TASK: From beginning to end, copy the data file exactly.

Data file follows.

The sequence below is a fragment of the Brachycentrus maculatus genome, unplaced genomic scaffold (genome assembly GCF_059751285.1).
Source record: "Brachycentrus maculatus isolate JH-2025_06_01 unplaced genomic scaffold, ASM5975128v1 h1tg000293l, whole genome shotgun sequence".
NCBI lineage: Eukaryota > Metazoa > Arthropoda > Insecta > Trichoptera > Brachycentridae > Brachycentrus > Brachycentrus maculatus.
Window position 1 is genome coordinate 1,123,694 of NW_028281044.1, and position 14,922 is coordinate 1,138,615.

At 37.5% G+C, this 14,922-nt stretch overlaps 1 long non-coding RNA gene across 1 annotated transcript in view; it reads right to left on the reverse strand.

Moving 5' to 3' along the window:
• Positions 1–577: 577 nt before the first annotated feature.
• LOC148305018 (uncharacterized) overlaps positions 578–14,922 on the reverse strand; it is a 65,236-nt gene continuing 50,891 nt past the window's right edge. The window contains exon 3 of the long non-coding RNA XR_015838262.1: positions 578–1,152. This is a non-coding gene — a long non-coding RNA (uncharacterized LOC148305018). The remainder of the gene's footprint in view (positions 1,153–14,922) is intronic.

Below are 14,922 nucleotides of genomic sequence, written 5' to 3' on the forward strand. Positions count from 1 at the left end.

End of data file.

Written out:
The sequence below is a fragment of the Brachycentrus maculatus genome, unplaced genomic scaffold (genome assembly GCF_059751285.1).
Source record: "Brachycentrus maculatus isolate JH-2025_06_01 unplaced genomic scaffold, ASM5975128v1 h1tg000293l, whole genome shotgun sequence".
NCBI lineage: Eukaryota > Metazoa > Arthropoda > Insecta > Trichoptera > Brachycentridae > Brachycentrus > Brachycentrus maculatus.
Window position 1 is genome coordinate 1,123,694 of NW_028281044.1, and position 14,922 is coordinate 1,138,615.

At 37.5% G+C, this 14,922-nt stretch overlaps 1 long non-coding RNA gene across 1 annotated transcript in view; it reads right to left on the reverse strand.

Moving 5' to 3' along the window:
• Positions 1–577: 577 nt before the first annotated feature.
• LOC148305018 (uncharacterized) overlaps positions 578–14,922 on the reverse strand; it is a 65,236-nt gene continuing 50,891 nt past the window's right edge. The window contains exon 3 of the long non-coding RNA XR_015838262.1: positions 578–1,152. This is a non-coding gene — a long non-coding RNA (uncharacterized LOC148305018). The remainder of the gene's footprint in view (positions 1,153–14,922) is intronic.

Below are 14,922 nucleotides of genomic sequence, written 5' to 3' on the forward strand. Positions count from 1 at the left end.